Geographical regions of Turkey

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"Regions of Turkey" redirects here. For the statistical regions of Turkey, see NUTS of Turkey.
Color-coded geographical regions map of Turkey, with national and provincial borders superimposed in thicker gray and thinner white, respectively. The seven official geographical regions are the Marmara Region (dark green), the Black Sea Region (light green), the Aegean Region (blue), the Mediterranean Region (purple), the Central Anatolia Region (brown), the Eastern Anatolia Region (orange), and the Southeastern Anatolia Region (yellow)

The geographical regions of Turkey comprise seven regions (Turkish: bölge) which were originally defined at the country's First Geography Congress in 1941.[1] These seven regions are subdivided into twenty one sections (Turkish: bölüm), which are further split into numerous areas (Turkish: yöre) as defined by microclimate and bounded by local geographic formations.

"Regions" as defined in this context are merely for geographic, demographic, and economic purposes, and do not refer to an administrative division.

Regions and subregions[edit]

  • Aegean Region
    • Aegean Section
      • Edremit Area
      • Bakırçay Area
      • Gediz Area
      • İzmir Area
      • Küçük Menderes Area
      • Büyük Menderes Area
      • Menteşe Area
    • Inner Western Anatolia Section
  • Black Sea Region
    • Western Black Sea Section
      • Inner Black Sea Area
      • Küre Mountains Area
    • Central Black Sea Section
      • Canik Mountains Area
      • Inner Central Black Sea Area
    • Eastern Black Sea Section
      • Eastern Black Sea Coast Area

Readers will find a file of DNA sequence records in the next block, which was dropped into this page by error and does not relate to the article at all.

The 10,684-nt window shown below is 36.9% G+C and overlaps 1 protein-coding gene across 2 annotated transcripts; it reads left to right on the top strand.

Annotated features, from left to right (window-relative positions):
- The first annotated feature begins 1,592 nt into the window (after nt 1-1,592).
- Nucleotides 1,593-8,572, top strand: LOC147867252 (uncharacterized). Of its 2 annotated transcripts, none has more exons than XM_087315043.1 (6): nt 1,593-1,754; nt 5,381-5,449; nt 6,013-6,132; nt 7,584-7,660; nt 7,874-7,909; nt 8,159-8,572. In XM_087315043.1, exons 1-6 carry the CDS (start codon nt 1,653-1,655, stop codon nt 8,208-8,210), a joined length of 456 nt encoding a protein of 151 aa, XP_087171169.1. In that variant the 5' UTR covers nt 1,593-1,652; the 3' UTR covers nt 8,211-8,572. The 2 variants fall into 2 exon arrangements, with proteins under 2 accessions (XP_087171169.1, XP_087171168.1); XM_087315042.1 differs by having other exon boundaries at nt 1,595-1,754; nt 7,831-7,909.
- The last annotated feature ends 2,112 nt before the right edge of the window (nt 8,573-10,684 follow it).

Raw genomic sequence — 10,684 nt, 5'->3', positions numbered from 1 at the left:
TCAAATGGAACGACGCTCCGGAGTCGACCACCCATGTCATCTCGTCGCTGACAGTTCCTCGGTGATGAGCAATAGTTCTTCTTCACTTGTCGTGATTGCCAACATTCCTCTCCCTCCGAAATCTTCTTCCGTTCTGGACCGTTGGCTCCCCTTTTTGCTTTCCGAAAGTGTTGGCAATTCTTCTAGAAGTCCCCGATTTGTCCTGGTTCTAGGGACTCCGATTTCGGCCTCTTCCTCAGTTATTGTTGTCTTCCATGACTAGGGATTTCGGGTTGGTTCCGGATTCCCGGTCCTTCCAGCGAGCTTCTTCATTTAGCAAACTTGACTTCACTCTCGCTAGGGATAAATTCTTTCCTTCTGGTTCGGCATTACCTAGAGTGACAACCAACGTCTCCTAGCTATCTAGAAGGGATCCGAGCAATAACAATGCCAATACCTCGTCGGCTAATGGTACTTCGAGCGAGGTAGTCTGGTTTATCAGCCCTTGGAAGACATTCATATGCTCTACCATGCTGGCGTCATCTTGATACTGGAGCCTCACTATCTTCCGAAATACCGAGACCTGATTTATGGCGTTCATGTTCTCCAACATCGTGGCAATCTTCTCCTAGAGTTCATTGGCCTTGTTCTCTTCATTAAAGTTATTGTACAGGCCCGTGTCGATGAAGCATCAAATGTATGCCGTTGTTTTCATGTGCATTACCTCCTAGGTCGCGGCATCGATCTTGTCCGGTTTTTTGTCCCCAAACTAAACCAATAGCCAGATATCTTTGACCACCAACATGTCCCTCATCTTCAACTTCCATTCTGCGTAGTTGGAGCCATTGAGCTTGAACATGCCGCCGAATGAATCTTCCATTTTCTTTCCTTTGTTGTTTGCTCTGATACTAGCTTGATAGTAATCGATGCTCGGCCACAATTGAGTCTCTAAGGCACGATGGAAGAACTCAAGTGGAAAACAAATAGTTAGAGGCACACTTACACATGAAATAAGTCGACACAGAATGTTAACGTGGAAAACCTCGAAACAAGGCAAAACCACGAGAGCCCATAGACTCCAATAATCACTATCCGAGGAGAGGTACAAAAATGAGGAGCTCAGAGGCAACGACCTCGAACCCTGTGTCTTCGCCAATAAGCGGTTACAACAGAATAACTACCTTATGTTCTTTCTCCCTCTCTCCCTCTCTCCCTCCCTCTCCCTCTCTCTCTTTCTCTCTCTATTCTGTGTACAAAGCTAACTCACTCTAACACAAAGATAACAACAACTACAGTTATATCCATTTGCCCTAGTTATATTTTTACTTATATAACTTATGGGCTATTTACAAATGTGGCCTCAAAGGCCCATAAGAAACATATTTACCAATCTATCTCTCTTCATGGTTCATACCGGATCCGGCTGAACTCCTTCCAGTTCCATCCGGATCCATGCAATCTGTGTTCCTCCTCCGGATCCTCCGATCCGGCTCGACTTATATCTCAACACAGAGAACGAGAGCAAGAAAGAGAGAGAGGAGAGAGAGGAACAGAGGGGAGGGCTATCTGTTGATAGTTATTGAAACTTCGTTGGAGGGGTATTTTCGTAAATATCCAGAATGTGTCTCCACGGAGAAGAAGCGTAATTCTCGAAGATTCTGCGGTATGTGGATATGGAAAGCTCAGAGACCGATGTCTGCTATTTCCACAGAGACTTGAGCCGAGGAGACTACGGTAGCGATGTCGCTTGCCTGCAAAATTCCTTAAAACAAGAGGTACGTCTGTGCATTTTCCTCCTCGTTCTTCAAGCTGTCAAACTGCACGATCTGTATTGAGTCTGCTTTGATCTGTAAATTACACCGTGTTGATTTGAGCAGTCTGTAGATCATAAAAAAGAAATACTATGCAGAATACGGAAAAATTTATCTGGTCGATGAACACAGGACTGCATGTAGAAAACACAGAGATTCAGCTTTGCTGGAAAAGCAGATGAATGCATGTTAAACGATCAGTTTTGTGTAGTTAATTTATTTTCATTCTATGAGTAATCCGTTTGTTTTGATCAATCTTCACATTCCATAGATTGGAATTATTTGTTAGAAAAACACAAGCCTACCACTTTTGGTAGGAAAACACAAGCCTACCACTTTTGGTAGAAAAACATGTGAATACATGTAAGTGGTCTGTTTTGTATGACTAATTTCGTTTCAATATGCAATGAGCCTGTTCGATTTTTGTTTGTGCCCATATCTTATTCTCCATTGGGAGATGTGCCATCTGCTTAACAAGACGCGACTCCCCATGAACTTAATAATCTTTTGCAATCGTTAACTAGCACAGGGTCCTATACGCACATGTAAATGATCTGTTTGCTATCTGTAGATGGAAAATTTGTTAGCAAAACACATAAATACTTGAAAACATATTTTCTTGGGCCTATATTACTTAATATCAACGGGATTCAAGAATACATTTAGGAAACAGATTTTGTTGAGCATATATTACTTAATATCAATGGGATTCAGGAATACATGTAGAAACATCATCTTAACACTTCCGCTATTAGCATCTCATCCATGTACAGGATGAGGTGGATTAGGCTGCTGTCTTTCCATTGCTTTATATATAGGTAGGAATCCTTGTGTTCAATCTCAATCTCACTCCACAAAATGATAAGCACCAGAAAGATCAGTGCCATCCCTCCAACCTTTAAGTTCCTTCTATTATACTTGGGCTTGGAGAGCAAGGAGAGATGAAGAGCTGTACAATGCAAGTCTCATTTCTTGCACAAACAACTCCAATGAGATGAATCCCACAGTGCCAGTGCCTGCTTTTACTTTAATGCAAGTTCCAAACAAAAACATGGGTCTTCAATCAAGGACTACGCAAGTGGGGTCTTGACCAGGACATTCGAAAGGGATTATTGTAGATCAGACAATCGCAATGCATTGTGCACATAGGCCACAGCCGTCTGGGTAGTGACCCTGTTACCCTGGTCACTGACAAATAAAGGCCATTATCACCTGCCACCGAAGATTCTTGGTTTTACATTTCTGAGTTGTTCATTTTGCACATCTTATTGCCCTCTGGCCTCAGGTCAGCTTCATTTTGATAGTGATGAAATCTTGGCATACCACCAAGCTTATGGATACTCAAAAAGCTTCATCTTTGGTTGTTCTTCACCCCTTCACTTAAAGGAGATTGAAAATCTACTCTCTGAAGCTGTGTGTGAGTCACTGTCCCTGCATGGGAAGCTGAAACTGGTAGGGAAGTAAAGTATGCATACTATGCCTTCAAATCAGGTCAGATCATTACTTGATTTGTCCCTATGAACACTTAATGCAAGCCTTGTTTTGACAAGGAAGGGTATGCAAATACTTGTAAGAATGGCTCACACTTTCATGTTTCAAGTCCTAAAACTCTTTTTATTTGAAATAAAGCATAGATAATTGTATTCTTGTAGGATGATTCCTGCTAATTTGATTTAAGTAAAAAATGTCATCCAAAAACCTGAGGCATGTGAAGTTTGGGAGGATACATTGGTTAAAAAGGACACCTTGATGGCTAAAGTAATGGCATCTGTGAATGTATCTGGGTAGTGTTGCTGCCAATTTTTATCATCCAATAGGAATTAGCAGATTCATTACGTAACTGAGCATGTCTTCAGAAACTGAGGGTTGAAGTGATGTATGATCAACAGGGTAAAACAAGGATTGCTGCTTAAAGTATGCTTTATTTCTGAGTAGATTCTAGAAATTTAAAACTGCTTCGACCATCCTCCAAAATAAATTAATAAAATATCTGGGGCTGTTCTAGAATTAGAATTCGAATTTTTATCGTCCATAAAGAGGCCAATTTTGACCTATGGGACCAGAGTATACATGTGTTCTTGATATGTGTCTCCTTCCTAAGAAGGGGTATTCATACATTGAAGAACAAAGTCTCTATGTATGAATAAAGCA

• Upper Kelkit - Çoruh Gully
  • Central Anatolia Region
    • Konya Section
      • Obruk Plateau
      • Konya - Ereğli Vicinity
    • Upper Sakarya Section
      • Ankara Area
      • Porsuk Gully
      • Sündiken Mountain Chain Area
      • Upper Sakarya Area
      • Konya - Ereğli Vicinity
    • Middle Kızılırmak Section
    • Upper Kızılırmak Section
  • Eastern Anatolia Region
    • Upper Euphrates Section
    • Erzurum - Kars Section
    • Upper Murat - Van Section
      • Upper Murat Area
      • Van Area
    • Hakkari Section
  • Marmara Region
    • Çatalca - Kocaeli Section
      • Adapazarı Area
      • Istanbul Area
    • Ergene Section
    • Southern Marmara Section
      • Biga - Gallipoli Area
      • Bursa Area
      • Karesi Area
      • Samanlı Area
    • Yıldız Section
  • Mediterranean Region
    • Adana Section
      • Çukurova - Taurus Mountains Area
      • Antakya - Kahramanmaraş Area
    • Antalya Section
      • Antalya Area
      • Göller Area
      • Taşeli - Mut Area
      • Teke Area
  • Southeastern Anatolia Region
    • Middle Euphrates Section
      • Gaziantep Area
      • Şanlıurfa Area
    • Tigris Section
      • Diyarbakır Area
      • Mardin - Midyat Area

Distinctions of the various regions[edit]

The Aegean Region has:

  • the longest coastline

The Black Sea Region has:

  • highest annual precipitation
  • largest forest area
  • fewest sunshine hours
  • most landslides

The Central Anatolia Region has:

  • lowest annual precipitation,
  • most erosion

The Eastern Anatolia Region has:

  • largest area
  • highest altitude
  • lowest annual temperature
  • coldest winters
  • highest temperature difference between seasons
  • most volcanic activity
  • smallest population
  • highest[vague] mineral resources

The Marmara Region has:

  • smallest area
  • lowest altitude[dubious ]
  • most climate diversity
  • highest energy consumption,
  • coolest summers,
  • largest population

The Mediterranean Region has:

  • highest annual temperature
  • mildest winters
  • wettest winters,
  • most greenhouse farming

The Southeastern Anatolia Region has:

  • hottest summers
  • driest summers
  • smallest forest area
  • most sunshine hours

Sources[edit]

  1. ^ Ali Yiğit, "Geçmişten Günümüze Türkiye'yi Bölgelere Ayıran Çalışmalar ve Yapılması Gerekenler", Ankara Üniversitesi Türkiye Coğrafyası Araştırma ve Uygulama Merkezi, IV. Ulural Coğrafya Sempozyumu, "Avrupa Birliği Sürecindeki Türkiye'de Bölgesel Farklılıklar", pp. 34–35.